Fifth wheels are extremely popular with RV enthusiasts due to their large floor plans and ease of towing. One drawback is the large and heavy hitch they require, which can overpower your truck bed. Hitches that are easily removable are therefore ideal.
- Rails: Bar systems allow you to remove the big, heavy pull and leave it at home or on a campsite. Most rails are installed in the truck bed and attached to the vehicle frame with nuts and bolts and/or welding. Although the rails are low profile, they do not stay on the bed.
- Under bed systems: Some rail-type wheel tractor hitches are available with the rails that mount under the bed of the truck. Another popular type uses cross tubes that are attached to the frame. In both types, the hitch platform is attached to the underside of the bed with easily removable hardware, leaving the truck bed completely free.
- The gooseneck option: By installing a gooseneck adapter on your fifth wheel, you can use a gooseneck hitch on your truck bed. This allows you the option of using a hitch that flips or folds into a pocket under the bed when not in use, leaving a flat surface.
While this means that you won’t have to move a heavy hitch around, you will have the added expense of an adapter. There are also some concerns regarding the strength of fifth wheel gooseneck adapters.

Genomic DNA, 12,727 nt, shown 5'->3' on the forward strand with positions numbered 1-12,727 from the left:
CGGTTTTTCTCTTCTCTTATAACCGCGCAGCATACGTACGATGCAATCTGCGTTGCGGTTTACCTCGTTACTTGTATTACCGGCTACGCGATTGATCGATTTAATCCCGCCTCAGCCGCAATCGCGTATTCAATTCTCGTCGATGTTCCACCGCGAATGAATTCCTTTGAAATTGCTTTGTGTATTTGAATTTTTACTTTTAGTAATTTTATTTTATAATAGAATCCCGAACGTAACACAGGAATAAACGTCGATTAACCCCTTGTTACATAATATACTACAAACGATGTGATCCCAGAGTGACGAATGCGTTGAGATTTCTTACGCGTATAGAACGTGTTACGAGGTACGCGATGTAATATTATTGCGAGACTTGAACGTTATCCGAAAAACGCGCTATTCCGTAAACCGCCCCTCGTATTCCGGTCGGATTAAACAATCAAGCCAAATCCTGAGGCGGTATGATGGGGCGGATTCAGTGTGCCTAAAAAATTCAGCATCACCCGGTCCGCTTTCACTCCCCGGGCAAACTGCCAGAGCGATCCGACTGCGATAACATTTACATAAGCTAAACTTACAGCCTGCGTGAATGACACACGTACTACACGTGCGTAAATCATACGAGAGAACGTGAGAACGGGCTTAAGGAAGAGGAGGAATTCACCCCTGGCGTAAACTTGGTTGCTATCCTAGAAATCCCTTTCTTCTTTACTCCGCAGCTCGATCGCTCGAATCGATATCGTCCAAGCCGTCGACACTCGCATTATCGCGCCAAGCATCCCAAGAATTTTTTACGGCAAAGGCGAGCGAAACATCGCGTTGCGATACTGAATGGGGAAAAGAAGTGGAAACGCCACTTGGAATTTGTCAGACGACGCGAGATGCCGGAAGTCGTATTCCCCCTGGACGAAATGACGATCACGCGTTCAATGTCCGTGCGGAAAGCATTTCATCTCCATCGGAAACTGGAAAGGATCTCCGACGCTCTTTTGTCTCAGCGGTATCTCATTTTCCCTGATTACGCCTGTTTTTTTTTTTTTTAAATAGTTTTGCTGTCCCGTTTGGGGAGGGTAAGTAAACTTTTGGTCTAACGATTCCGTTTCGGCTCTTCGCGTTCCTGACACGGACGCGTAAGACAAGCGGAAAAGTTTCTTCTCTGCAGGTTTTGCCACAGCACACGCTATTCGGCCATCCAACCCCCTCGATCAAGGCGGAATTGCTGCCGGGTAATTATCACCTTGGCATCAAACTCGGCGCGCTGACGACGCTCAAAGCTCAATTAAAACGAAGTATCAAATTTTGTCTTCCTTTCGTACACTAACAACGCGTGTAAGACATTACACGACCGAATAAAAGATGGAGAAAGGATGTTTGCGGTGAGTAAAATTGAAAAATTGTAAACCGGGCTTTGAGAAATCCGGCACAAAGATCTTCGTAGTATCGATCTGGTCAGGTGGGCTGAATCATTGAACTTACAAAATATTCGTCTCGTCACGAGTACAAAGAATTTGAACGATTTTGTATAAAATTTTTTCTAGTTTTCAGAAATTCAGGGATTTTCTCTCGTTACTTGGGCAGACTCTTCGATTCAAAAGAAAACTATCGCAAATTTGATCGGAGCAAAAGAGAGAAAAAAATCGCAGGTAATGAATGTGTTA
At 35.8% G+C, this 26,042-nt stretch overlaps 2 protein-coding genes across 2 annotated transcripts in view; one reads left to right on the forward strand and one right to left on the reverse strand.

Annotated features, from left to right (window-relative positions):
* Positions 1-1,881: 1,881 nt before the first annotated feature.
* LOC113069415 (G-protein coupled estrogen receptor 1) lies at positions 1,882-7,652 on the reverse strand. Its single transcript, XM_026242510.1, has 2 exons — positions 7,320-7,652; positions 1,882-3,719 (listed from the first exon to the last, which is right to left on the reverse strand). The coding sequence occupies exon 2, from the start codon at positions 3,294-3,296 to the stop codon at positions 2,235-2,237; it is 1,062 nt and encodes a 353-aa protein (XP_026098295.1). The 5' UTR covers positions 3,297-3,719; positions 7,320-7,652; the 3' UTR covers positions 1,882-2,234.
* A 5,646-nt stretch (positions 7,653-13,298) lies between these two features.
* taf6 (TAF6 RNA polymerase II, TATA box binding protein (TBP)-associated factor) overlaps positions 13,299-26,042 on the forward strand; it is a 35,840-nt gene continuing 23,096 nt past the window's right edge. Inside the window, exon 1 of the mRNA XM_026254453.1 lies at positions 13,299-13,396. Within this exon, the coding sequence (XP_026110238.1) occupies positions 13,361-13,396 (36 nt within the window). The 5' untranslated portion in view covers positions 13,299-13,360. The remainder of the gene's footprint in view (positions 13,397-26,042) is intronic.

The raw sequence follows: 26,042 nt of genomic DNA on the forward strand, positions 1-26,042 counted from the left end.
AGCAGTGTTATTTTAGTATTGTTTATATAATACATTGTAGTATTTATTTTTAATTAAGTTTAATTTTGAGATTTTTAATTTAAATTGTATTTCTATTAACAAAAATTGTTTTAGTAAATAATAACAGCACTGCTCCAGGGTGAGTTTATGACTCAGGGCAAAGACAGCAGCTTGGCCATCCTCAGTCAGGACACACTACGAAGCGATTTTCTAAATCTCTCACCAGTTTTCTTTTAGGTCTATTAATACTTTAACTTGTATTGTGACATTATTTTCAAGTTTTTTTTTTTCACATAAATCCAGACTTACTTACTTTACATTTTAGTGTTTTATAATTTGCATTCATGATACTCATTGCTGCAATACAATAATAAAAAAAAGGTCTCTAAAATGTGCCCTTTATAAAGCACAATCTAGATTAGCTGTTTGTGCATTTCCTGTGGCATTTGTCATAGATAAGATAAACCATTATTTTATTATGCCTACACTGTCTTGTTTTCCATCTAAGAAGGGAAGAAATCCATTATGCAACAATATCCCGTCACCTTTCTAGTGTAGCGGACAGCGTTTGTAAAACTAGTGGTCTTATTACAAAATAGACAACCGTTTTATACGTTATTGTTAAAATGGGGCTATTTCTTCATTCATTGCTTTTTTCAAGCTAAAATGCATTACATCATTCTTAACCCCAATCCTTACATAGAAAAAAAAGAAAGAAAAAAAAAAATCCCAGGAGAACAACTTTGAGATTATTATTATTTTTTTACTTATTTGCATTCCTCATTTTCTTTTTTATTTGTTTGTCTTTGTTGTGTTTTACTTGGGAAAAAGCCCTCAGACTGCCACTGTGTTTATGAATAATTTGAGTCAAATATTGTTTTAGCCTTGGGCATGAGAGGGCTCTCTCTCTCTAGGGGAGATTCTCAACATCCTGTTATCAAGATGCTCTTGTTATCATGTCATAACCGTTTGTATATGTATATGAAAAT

How to install a fifth-wheel trailer hitch?
Let’s pretend that the situation is reversed and that you need to instal a fifth-wheel hitch. Installing a fifth-wheel trailer hitch on your truck will allow you to tow your mobile condo with ease, as long as the hitch is installed correctly.
Do not attempt to tow a trailer that equals or exceeds the load capacity of the towing vehicle; Allowing a 20 per cent fudge factor will ensure that you can safely tow your fifth wheel without overly wearing your truck’s suspension. Fifth wheel trailer hitches mount in the centre of your truck bed and provide strong trailer connections.
Here’s how to install a fifth wheel hitch step-by-step: